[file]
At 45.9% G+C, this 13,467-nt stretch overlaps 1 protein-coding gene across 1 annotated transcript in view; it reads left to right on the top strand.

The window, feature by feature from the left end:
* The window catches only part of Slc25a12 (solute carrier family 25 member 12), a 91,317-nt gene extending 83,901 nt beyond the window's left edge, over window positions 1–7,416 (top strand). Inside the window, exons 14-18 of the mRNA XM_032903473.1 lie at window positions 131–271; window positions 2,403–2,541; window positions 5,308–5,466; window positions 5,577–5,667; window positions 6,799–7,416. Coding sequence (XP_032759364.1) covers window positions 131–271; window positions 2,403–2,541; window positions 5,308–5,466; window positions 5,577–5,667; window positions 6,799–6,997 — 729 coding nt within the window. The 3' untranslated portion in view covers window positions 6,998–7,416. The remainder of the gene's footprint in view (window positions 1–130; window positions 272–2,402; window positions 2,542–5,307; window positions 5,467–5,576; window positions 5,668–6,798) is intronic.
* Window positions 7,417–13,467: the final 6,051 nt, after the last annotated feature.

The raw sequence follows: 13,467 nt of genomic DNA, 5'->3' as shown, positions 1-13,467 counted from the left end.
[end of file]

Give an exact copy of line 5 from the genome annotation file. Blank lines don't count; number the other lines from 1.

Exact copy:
The raw sequence follows: 13,467 nt of genomic DNA, 5'->3' as shown, positions 1-13,467 counted from the left end.